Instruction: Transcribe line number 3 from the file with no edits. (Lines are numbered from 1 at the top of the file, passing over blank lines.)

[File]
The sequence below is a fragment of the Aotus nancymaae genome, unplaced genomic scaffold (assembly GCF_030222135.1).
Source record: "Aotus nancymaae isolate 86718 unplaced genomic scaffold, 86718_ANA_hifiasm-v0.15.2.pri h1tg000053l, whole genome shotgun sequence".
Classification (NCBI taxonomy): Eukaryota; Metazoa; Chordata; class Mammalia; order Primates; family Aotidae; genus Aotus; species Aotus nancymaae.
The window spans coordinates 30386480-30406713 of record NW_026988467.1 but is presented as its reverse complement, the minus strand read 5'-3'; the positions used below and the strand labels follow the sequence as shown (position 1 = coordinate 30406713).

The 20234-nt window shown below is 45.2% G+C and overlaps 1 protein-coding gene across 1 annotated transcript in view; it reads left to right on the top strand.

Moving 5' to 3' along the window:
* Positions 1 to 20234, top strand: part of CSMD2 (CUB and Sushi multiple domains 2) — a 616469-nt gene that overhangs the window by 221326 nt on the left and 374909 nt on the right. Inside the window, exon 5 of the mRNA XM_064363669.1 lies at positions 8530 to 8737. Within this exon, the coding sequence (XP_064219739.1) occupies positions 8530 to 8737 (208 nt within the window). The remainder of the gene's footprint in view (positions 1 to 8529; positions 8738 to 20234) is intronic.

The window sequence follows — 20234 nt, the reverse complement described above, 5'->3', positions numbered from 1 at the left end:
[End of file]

Classification (NCBI taxonomy): Eukaryota; Metazoa; Chordata; class Mammalia; order Primates; family Aotidae; genus Aotus; species Aotus nancymaae.